He then accused my “side” of violence, censorship, and suppression. “I know exactly what you socialists are and your intentions are, which is why I hate you and support using the same tactics against you.”

The difference between you and me comes down to two things. One, I’m honest about my intentions and what I am. Yes, I want sides to no longer exist in my country. I’ve listed my reasons why and I think they’re fairly rational.

You people would round my side up for the cattle cars without a second thought and try and somehow justify it or pretend it isn’t happening.

The reason your side focuses so much on propaganda and censorship of your opposition is that your ideology can only exist unchallenged. That’s why your activists are far more confrontational, violent, and prone to rioting than mine. Fascists arrive at fascism as a result of a realization of the true nature of society and humanity and a realization of the incredible weakness of democracy…

My response:

I find it really interesting that you don’t understand at all what it means to be an advocate for human rights — everybody’s human rights — but your description of what it means to be a fascist is pretty much how human rights advocates understand fascism.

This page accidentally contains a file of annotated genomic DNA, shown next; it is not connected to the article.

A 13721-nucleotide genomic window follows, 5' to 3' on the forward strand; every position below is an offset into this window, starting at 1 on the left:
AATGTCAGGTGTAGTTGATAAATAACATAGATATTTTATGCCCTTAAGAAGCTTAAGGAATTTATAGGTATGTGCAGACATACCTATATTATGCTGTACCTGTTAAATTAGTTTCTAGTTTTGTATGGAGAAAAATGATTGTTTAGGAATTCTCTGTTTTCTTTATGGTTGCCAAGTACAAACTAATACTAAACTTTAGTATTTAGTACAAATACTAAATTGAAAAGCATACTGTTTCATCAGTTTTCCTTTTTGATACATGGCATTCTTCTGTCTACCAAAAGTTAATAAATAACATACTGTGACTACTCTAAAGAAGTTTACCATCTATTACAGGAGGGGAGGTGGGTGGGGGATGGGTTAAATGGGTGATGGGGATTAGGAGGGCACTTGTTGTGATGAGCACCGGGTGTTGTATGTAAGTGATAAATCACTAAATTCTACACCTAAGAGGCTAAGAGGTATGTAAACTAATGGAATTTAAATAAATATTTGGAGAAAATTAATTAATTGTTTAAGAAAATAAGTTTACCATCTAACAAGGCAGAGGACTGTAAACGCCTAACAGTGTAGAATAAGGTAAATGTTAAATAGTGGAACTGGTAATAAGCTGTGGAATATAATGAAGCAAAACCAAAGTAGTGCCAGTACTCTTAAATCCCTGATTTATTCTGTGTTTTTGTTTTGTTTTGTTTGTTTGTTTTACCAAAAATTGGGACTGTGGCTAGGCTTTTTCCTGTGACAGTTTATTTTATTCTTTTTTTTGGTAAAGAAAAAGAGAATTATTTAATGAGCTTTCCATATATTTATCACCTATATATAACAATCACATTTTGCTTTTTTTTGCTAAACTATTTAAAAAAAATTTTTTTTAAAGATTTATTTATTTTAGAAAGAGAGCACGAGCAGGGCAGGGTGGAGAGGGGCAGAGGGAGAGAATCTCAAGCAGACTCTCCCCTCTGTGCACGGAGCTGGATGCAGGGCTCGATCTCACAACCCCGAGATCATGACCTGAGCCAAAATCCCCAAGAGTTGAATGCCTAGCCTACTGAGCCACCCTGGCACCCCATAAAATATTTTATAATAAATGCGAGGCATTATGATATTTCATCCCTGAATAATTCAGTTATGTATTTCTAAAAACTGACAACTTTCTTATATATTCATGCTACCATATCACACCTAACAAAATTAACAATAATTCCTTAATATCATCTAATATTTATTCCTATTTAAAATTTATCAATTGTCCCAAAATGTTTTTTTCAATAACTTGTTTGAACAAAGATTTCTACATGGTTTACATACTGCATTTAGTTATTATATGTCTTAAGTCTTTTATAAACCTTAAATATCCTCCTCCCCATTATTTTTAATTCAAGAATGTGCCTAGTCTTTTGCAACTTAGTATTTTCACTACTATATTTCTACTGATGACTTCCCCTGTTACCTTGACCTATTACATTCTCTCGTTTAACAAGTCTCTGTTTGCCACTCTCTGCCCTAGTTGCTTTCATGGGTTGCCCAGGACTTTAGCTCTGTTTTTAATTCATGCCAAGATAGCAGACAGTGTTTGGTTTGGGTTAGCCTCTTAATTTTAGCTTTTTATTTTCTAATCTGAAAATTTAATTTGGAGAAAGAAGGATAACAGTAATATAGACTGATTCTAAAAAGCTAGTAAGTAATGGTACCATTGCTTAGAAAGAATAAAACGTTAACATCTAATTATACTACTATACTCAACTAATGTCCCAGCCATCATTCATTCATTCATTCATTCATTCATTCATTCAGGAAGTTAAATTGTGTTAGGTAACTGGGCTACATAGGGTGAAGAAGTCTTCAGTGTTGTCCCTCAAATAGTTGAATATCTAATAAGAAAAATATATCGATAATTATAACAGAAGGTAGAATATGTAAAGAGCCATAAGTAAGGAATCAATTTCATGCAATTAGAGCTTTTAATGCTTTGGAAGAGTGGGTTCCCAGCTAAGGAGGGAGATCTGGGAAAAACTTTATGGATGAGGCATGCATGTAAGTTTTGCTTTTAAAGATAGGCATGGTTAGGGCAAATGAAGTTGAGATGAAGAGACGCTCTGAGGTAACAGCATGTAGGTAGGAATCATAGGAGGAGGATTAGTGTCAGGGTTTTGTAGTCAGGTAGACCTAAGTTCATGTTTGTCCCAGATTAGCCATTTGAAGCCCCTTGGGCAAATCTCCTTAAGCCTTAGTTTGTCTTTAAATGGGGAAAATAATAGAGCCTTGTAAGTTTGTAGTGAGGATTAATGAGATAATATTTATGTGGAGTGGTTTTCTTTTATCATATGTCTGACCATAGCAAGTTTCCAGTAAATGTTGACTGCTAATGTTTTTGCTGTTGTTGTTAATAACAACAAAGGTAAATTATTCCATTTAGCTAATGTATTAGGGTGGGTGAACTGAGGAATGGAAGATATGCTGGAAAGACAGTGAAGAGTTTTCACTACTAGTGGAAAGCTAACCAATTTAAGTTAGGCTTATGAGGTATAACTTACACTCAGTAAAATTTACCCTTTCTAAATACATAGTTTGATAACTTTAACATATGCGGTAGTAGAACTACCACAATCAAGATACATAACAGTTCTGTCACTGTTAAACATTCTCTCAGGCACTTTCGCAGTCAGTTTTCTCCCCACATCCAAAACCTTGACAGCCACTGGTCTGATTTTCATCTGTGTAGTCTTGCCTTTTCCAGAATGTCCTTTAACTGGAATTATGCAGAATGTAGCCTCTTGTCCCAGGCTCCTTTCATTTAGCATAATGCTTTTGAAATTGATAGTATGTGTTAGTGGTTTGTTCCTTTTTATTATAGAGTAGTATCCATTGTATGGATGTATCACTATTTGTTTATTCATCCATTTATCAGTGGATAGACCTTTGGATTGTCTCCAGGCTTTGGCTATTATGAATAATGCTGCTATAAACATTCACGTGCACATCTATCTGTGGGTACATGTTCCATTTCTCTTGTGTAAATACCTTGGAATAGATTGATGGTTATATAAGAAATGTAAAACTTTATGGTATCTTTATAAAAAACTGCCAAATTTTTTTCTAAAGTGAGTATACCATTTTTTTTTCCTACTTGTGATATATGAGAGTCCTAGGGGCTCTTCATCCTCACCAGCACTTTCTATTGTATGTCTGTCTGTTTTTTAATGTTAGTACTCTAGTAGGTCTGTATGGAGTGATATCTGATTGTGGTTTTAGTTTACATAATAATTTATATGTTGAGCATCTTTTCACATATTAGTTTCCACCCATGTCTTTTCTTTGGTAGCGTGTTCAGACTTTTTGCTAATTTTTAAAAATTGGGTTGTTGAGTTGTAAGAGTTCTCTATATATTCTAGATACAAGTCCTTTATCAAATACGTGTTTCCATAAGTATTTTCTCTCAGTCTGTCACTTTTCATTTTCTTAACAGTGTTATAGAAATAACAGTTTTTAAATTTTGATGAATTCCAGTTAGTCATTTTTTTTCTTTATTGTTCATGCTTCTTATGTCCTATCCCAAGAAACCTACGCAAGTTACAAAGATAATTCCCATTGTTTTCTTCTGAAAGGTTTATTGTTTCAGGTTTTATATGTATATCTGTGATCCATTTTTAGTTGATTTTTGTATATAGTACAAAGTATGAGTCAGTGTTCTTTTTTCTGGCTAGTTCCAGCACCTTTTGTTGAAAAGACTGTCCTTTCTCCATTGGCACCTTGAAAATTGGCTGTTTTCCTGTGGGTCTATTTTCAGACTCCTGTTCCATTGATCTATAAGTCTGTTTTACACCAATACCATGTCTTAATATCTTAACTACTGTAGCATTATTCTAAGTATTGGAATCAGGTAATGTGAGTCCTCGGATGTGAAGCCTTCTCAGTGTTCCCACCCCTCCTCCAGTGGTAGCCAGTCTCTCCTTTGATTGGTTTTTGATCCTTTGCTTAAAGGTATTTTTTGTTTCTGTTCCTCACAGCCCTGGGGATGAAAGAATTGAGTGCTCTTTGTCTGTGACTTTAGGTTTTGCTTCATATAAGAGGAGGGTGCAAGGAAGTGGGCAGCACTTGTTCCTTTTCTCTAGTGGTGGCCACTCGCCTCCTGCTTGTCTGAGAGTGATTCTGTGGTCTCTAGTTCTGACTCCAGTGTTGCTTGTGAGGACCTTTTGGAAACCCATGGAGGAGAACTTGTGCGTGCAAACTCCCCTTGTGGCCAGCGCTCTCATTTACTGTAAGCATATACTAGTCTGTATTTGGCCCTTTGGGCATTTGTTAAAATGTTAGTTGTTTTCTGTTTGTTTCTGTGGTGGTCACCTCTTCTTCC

Him: “I do support human rights, for the right people.”

He followed with a screed condemning human rights advocates who support ISIS widows, adding that Israel’s subjugation of Palestinian savages only makes sense. He shared his approval of the AUC paramilitaries in Colombia, noting they are more effective than the Colombian army in stamping out communism. (I want to add here that Colombian paramilitaries commit by far the most vicious human rights atrocities against Colombian civilians.)

The discussion continued, but you get the idea. Note to self: do not argue with fascists.

Quora claims to be non-partisan, stating its site exists to “share and grow the world’s knowledge.” Its moderators do not monitor the postings. Instead, it asks its members to police the site and report objectionable content.

And therein lies the problem. Women, racialized people, queer people, disabled people, and Muslims have their content downvoted and reported to the moderators consistently by white male Quorans. One woman told a journalist that she tried rephrasing some of the most sexist questions she found on Quora so that they pertained to men. Almost immediately, her questions were downvoted or reported out of existence. A similar pattern of harassment, downvoting, and reporting routinely happens to members of marginalized groups. The result? Most of them leave Quora, making it a very white, troll-y space.